Phra Phrom

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Phra Phrom at Wat Yannawa in Bangkok, Thailand

Phra Phrom (Khmer: ព្រះព្រហ្ម, Preah Prom,Thai: พระพรหม; from Sanskrit: Brahmā, ब्रह्मा) is the Khmer and Thai representation of one of the Primary god of Trinity ( Tridev ) Brahma ( the creator ), Vishnu ( the life organisor ), Shiva ( the destroyer ) also worshiped in Buddhist as god Brahmā, who according to Buddhist Cosmology is lord of the Brahmaloka (the highest heavenly realm)[1] Phra Phrom is colloquially known outside Thailand as the Four-Faced Awakened One (四面佛, Sìmiànfó) or Four-Faced God (四面神 Simianshen) among Chinese folk religious worshippers, among whom the faith of this god has spread in the latest decades. One of the well-known Angkorian temple in Cambodia with the name of this Hindu deity is Ta Prom temple.

Worship[edit]

Cambodia[edit]

10th century Khmer depiction of Brahma, Koh Ker style, Guimet Museum
11th century Khmer depiction of Trimurti from Angkor, Phnom Penh National Museum.

Preah Prom or Brahma has been worshiped in Cambodia for thousands of years. Throughout the history of Cambodia, Brahma along with other Hindu deities were worshiped since Funan, Chenla, Angkor, and the present day. Cambodia was first influenced by Hinduism during the beginning of the Kingdom of Funan.[2] Statue of Brahma was also found stationed in one of the shrine of the 7th century Sambor Prey Kuk temple and now exhibits at Cambodia National Museum.[3] Hinduism was one of the Khmer Empire's official religions. Cambodia is the home of the holy temple of Angkor Wat, the largest Hindu temple in the world. The main religion adhered to in Khmer kingdom was Hinduism, followed by Buddhism in popularity. Initially, the kingdom revered Hinduism as the main state religion.[2] Today plenty of Brahma statue sculpted were exhibits in both Cambodia and Foreign Museum.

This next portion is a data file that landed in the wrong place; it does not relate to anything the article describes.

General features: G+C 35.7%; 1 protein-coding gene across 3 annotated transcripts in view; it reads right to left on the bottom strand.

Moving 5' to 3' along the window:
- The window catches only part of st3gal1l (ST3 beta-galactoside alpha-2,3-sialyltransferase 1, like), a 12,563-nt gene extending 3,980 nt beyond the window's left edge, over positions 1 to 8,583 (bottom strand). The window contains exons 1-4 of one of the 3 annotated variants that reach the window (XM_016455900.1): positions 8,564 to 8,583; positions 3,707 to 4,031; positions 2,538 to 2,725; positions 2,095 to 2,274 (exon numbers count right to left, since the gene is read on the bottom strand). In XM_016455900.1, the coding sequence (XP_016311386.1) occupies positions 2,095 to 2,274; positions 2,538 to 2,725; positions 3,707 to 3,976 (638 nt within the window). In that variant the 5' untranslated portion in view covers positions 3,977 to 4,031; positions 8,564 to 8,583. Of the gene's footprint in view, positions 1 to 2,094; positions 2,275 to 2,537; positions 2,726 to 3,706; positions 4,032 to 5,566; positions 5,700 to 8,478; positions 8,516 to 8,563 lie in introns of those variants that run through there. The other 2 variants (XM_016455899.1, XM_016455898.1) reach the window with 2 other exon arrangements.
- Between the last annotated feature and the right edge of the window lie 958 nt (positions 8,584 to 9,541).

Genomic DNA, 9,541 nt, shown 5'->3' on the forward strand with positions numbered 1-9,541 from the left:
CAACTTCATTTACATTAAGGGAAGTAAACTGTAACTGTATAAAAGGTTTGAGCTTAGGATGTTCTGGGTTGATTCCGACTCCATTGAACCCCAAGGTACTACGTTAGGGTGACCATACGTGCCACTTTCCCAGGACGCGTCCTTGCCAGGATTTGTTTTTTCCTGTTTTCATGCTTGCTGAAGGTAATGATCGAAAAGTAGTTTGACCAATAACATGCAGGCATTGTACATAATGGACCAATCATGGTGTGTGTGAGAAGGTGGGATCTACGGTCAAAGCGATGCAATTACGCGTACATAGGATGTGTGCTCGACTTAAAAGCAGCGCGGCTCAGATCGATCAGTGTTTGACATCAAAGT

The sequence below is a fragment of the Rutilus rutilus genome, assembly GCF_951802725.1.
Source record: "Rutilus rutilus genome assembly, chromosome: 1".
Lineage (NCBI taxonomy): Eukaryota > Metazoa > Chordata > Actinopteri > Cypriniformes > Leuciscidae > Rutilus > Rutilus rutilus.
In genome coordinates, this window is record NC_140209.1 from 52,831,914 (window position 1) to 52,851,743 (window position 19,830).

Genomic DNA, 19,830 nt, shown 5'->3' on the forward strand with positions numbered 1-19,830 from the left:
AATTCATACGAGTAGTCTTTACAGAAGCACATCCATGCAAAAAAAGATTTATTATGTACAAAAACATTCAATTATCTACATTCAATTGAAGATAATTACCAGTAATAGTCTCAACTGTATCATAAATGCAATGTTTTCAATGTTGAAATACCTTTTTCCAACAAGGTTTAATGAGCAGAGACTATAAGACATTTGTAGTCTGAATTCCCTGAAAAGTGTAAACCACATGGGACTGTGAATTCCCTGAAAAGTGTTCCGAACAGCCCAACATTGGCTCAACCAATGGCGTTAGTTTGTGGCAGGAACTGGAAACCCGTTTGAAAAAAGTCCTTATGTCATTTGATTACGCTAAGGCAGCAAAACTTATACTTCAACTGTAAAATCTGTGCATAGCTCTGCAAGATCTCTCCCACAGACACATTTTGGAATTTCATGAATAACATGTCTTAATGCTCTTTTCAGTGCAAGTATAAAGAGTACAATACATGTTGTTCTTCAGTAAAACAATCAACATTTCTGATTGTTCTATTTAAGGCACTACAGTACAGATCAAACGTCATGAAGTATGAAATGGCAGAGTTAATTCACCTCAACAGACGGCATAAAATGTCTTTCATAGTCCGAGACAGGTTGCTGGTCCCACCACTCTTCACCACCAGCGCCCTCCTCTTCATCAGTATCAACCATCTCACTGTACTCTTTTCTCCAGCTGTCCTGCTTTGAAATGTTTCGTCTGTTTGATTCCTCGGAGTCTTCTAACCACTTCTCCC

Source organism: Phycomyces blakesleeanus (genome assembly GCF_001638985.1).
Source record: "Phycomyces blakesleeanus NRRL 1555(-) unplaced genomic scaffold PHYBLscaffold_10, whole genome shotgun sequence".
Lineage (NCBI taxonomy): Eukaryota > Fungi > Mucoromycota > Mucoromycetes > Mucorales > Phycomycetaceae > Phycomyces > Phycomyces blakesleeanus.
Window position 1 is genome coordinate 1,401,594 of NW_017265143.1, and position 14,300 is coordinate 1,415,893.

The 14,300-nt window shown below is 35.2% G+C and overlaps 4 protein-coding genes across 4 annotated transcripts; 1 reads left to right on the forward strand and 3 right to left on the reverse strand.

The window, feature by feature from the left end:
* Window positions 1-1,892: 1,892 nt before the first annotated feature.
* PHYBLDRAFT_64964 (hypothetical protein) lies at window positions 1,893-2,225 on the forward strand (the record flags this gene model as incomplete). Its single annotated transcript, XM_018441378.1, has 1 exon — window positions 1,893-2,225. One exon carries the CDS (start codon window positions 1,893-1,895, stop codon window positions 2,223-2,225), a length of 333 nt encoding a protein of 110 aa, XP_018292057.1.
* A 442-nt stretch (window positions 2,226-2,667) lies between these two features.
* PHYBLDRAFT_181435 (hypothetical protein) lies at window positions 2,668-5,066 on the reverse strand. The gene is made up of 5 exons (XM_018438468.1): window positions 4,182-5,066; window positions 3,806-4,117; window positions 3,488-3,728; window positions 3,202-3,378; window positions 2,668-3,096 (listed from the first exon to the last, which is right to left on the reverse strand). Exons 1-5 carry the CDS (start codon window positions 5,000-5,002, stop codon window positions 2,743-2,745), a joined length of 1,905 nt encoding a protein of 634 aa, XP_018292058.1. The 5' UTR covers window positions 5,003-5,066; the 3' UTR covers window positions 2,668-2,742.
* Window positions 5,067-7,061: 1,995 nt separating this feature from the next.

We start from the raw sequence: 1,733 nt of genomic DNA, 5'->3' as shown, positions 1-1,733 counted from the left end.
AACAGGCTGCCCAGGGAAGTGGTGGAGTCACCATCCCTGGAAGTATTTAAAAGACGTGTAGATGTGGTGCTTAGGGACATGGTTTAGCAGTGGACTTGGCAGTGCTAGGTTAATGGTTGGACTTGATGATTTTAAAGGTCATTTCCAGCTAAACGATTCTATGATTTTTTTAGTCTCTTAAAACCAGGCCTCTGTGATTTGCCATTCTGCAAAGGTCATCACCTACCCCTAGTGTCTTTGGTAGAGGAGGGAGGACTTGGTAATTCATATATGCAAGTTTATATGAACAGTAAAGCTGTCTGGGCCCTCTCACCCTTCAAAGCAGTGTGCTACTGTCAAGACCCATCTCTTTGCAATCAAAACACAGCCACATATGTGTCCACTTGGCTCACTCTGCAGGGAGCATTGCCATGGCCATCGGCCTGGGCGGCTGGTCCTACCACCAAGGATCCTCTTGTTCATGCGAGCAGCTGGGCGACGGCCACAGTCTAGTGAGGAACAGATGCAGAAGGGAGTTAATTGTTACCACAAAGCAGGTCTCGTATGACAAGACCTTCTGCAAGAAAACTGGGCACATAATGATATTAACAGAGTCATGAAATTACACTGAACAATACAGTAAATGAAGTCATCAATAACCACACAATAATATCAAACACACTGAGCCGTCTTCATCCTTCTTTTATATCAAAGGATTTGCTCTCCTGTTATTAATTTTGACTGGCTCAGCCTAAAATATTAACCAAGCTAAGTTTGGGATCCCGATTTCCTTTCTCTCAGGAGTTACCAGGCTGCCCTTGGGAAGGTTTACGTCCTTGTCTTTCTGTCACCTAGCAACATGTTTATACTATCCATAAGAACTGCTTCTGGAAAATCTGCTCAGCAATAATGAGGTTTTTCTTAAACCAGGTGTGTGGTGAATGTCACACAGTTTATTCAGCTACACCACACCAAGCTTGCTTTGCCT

Thailand[edit]

Worshippers of the god usually offer incense, candles, jasmine flowers or jasmine garlands and young coconut milk (with water in them) in their worship, usually placing these offerings before all four heads of Phra Phrom, each head representing a different aspect of the deity; it is believed each side of Phra Phrom offers different blessings. Another common way of worship is to place wooden elephant statues on the altar to honor him. Phra Phrom is also known to admire Thai classical music, which is played near larger scale outdoor altars, accompanied by dancers. For a small fee, the dancers include worshiper's name into the songs they sing while dancing. Worshipers of Phra Phrom are also usually advised to abstain from consuming meat. It is also believed that worshipers have to make good on any promises made to the deity else misfortune will befall them instead of the fortune that was asked for. Items needed for prayers are available in the premises of the shrine.

The main example of this representation of Brahma is the statue at the Erawan Shrine in Bangkok, where the faith of the god has its origins in modern times.[4] The golden dome of the Government House of Thailand also contains a statue of Phra Phrom.

Spread of the cult among ethnic Chinese[edit]

As early as the 1980s, the popularity of the Erawan cult of Brahma from its inceptions in Thailand spread, accompanied by faithful reproduction of the structure of the shrine and the image, among overseas Chinese in other countries of Southeast Asia (Singapore, Indonesia and Malaysia), in Taiwan, and in China, with shrines established in Hong Kong, Shanghai and Guangzhou.

See also[edit]

General articles[edit]

References[edit]

  1. ^ Robert E. Buswell Jr.; Donald S. Lopez Jr. (2013). The Princeton Dictionary of Buddhism. Princeton University Press. p. 142, Article on brahmaloka. ISBN 978-1-4008-4805-8.
  2. ^ a b "Hinduism in Southeast Asia", Wikipedia, 2020-03-04, retrieved 2020-03-07
  3. ^ "(PDF) Estimated Construction Order of the Major Shrines of Sambor Prei Kuk Based on an Analysis of Bricks". ResearchGate. Retrieved 2020-03-07.
  4. ^ "Archived copy". Archived from the original on 2009-05-23. Retrieved 2009-07-08.CS1 maint: archived copy as title (link)

External links[edit]